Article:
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Sex Trafficking

On Contact: The Trial Of Ghislaine Maxwell

On the show this week Chris Hedges talks to investigative journalist Nick Bryant about the trial of Ghislaine Maxwell. The British socialite Ghislaine Maxwell, held at New York’s Metropolitan Detention Center and denied bail, will be tried this fall on sex-trafficking charges for allegedly recruiting and grooming teenage girls to engage in sex acts with the late American financier Jeffrey Epstein. She is reputed to have procured teenage girls for Epstein to abuse between 1994 and 2004 and allegedly paid the girls hundreds of dollars in cash after each encounter with Epstein. Epstein died in a New York jail cell in August 2019 in what authorities ruled was a suicide, although a doctor hired by Epstein’s family to conduct an independent autopsy has disputed that conclusion.

Documentary Sheds Light On The Role Of Race In Sex Trafficking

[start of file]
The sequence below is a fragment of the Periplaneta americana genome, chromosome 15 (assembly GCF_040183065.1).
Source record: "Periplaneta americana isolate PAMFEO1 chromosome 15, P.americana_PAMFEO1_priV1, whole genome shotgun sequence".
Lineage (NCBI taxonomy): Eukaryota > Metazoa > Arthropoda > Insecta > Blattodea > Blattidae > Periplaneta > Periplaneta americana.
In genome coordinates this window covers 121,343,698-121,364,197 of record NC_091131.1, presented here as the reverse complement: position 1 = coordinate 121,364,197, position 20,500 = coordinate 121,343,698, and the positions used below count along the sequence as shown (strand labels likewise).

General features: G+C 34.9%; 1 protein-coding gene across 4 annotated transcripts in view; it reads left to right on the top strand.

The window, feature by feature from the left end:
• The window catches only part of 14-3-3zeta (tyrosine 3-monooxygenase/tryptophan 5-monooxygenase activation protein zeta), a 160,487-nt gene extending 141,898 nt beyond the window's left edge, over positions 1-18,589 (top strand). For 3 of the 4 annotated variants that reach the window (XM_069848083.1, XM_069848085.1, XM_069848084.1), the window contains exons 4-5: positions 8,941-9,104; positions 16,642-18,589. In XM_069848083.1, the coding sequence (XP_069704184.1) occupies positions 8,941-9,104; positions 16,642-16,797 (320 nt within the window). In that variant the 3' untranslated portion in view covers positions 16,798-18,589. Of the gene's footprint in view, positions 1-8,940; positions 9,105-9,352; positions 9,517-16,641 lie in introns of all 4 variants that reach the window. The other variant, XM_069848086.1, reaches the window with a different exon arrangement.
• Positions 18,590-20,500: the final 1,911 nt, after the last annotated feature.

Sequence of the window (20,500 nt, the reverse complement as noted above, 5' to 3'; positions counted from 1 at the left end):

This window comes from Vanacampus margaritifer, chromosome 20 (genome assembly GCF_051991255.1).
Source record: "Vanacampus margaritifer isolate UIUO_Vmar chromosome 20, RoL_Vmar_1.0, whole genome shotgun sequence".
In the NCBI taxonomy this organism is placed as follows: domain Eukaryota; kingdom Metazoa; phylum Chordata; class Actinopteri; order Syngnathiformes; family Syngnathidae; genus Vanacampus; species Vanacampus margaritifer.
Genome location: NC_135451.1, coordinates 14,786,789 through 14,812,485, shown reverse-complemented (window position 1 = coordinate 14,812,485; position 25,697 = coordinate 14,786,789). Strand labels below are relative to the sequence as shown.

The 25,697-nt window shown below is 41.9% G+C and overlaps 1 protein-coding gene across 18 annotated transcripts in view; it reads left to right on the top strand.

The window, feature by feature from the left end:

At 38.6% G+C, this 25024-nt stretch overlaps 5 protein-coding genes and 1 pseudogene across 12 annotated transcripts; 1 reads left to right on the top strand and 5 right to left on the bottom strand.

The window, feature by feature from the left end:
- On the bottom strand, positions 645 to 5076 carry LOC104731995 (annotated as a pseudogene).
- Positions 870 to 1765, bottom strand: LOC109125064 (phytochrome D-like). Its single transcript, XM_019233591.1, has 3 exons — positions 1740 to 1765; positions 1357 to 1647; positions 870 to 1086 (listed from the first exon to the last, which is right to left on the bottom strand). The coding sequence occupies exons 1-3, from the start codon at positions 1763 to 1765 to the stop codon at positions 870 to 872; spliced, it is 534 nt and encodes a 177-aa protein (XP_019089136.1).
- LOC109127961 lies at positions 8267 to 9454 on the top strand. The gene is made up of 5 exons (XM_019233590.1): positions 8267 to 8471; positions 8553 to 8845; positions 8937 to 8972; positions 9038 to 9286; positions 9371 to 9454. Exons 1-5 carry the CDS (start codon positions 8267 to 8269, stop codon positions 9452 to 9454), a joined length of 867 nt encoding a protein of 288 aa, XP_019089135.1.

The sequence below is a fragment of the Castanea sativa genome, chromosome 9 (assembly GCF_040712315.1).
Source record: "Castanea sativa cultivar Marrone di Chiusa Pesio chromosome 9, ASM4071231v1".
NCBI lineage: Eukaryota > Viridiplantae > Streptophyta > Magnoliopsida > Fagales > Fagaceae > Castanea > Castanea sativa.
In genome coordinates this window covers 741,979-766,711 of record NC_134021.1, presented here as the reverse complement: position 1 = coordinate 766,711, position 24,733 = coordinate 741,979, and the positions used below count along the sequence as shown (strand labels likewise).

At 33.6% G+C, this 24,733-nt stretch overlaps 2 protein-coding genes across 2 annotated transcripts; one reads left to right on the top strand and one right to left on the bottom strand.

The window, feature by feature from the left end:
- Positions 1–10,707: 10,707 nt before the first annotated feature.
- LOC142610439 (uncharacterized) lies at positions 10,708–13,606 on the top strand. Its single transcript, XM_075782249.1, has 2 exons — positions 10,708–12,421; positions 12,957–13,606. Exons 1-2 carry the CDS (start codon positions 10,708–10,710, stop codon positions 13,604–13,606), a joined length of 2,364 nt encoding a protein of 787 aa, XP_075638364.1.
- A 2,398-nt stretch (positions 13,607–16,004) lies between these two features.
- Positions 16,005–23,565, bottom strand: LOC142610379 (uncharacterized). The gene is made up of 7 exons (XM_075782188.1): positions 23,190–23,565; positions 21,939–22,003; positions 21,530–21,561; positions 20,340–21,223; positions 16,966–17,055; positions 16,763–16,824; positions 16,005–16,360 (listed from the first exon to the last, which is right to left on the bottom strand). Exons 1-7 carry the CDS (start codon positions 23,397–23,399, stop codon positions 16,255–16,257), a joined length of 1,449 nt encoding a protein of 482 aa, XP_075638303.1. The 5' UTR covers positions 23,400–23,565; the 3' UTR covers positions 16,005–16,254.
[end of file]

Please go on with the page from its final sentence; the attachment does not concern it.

On a clear night in February 2016, a group gathered in downtown Oakland for a candlelight vigil. The attendants were dressed in black; one wore a t-shirt that read “The Black Woman is God.” At the vigil, held in honor of the survivors of human trafficking, people spoke about the trauma held in Black women’s bodies.  Six miles away, girls strode in stick-thin heels on a strip of International Boulevard in East Oakland known as “the walk” or “the blade,” where hundreds of teenage girls are trafficked each year. Though sex trafficking happens across the country, Oakland has been identified since the early 2000s as a hub for the exploitation of girls; that exploitation is especially visible on the strip. But the vigil called attention to a fact that’s less widely discussed—Black girls are far and away the most common victims. 
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